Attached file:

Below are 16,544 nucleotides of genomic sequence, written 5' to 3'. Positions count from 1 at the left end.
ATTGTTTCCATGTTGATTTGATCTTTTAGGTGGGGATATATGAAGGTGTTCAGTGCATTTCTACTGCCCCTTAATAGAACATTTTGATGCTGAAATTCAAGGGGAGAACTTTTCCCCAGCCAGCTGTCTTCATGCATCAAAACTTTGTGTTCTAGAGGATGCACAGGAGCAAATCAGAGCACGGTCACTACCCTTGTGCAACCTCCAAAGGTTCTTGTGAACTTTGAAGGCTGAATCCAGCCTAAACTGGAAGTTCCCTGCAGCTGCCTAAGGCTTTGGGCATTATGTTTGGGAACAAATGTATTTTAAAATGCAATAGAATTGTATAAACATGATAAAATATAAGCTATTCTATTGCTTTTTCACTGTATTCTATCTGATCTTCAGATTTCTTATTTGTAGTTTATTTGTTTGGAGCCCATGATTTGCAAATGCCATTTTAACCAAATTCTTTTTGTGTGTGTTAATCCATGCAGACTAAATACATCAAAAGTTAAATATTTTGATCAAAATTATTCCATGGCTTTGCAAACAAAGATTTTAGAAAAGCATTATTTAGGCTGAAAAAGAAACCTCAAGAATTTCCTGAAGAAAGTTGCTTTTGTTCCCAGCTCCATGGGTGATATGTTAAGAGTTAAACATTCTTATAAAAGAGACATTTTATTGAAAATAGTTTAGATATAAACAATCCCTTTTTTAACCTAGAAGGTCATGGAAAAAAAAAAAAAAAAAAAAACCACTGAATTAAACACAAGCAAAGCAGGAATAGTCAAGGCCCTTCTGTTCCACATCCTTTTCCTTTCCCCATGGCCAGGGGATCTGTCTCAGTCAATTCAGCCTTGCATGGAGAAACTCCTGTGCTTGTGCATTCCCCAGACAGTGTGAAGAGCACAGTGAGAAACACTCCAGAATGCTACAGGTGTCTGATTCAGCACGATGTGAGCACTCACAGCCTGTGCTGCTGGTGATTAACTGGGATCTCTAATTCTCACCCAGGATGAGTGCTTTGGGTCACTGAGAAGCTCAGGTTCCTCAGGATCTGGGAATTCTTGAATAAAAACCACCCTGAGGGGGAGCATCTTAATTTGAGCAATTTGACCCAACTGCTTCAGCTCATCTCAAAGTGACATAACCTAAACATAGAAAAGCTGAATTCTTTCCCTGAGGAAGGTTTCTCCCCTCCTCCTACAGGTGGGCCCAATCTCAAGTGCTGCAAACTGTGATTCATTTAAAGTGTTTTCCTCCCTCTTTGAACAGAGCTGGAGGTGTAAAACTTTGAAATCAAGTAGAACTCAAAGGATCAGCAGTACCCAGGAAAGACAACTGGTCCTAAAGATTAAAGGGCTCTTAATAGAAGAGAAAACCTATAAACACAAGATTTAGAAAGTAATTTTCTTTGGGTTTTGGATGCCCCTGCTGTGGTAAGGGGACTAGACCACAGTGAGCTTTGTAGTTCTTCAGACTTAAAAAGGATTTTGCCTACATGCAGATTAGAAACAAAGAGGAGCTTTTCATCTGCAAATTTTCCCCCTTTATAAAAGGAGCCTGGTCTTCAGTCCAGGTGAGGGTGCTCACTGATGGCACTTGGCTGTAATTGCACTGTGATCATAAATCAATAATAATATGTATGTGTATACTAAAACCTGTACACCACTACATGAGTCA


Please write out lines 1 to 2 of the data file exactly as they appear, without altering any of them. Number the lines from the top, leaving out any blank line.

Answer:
Below are 16,544 nucleotides of genomic sequence, written 5' to 3'. Positions count from 1 at the left end.
ATTGTTTCCATGTTGATTTGATCTTTTAGGTGGGGATATATGAAGGTGTTCAGTGCATTTCTACTGCCCCTTAATAGAACATTTTGATGCTGAAATTCAAGGGGAGAACTTTTCCCCAGCCAGCTGTCTTCATGCATCAAAACTTTGTGTTCTAGAGGATGCACAGGAGCAAATCAGAGCACGGTCACTACCCTTGTGCAACCTCCAAAGGTTCTTGTGAACTTTGAAGGCTGAATCCAGCCTAAACTGGAAGTTCCCTGCAGCTGCCTAAGGCTTTGGGCATTATGTTTGGGAACAAATGTATTTTAAAATGCAATAGAATTGTATAAACATGATAAAATATAAGCTATTCTATTGCTTTTTCACTGTATTCTATCTGATCTTCAGATTTCTTATTTGTAGTTTATTTGTTTGGAGCCCATGATTTGCAAATGCCATTTTAACCAAATTCTTTTTGTGTGTGTTAATCCATGCAGACTAAATACATCAAAAGTTAAATATTTTGATCAAAATTATTCCATGGCTTTGCAAACAAAGATTTTAGAAAAGCATTATTTAGGCTGAAAAAGAAACCTCAAGAATTTCCTGAAGAAAGTTGCTTTTGTTCCCAGCTCCATGGGTGATATGTTAAGAGTTAAACATTCTTATAAAAGAGACATTTTATTGAAAATAGTTTAGATATAAACAATCCCTTTTTTAACCTAGAAGGTCATGGAAAAAAAAAAAAAAAAAAAAACCACTGAATTAAACACAAGCAAAGCAGGAATAGTCAAGGCCCTTCTGTTCCACATCCTTTTCCTTTCCCCATGGCCAGGGGATCTGTCTCAGTCAATTCAGCCTTGCATGGAGAAACTCCTGTGCTTGTGCATTCCCCAGACAGTGTGAAGAGCACAGTGAGAAACACTCCAGAATGCTACAGGTGTCTGATTCAGCACGATGTGAGCACTCACAGCCTGTGCTGCTGGTGATTAACTGGGATCTCTAATTCTCACCCAGGATGAGTGCTTTGGGTCACTGAGAAGCTCAGGTTCCTCAGGATCTGGGAATTCTTGAATAAAAACCACCCTGAGGGGGAGCATCTTAATTTGAGCAATTTGACCCAACTGCTTCAGCTCATCTCAAAGTGACATAACCTAAACATAGAAAAGCTGAATTCTTTCCCTGAGGAAGGTTTCTCCCCTCCTCCTACAGGTGGGCCCAATCTCAAGTGCTGCAAACTGTGATTCATTTAAAGTGTTTTCCTCCCTCTTTGAACAGAGCTGGAGGTGTAAAACTTTGAAATCAAGTAGAACTCAAAGGATCAGCAGTACCCAGGAAAGACAACTGGTCCTAAAGATTAAAGGGCTCTTAATAGAAGAGAAAACCTATAAACACAAGATTTAGAAAGTAATTTTCTTTGGGTTTTGGATGCCCCTGCTGTGGTAAGGGGACTAGACCACAGTGAGCTTTGTAGTTCTTCAGACTTAAAAAGGATTTTGCCTACATGCAGATTAGAAACAAAGAGGAGCTTTTCATCTGCAAATTTTCCCCCTTTATAAAAGGAGCCTGGTCTTCAGTCCAGGTGAGGGTGCTCACTGATGGCACTTGGCTGTAATTGCACTGTGATCATAAATCAATAATAATATGTATGTGTATACTAAAACCTGTACACCACTACATGAGTCA